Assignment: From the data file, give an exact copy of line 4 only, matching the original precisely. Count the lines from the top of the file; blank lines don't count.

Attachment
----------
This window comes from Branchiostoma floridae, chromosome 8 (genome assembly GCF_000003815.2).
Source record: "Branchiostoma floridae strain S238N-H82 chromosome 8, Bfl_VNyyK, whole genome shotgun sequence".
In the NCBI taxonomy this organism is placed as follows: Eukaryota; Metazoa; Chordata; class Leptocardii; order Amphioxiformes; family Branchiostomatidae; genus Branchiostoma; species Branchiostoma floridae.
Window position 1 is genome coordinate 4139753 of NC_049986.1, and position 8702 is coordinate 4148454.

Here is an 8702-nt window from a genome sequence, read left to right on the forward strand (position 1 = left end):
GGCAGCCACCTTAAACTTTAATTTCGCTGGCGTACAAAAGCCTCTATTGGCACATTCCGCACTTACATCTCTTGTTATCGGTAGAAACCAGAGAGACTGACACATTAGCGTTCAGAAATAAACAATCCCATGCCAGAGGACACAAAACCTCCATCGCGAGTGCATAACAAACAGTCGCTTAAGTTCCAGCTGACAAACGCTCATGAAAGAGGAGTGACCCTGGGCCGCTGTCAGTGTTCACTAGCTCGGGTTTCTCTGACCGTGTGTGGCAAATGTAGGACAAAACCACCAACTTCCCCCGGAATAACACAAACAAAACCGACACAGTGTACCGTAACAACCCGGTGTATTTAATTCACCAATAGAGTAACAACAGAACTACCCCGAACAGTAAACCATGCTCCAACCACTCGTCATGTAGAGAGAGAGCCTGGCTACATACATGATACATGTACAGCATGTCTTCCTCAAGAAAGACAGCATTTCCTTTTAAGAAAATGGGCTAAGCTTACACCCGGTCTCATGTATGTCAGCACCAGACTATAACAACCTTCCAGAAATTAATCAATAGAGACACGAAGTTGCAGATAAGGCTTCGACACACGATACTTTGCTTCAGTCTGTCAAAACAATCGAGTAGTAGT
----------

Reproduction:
Window position 1 is genome coordinate 4139753 of NC_049986.1, and position 8702 is coordinate 4148454.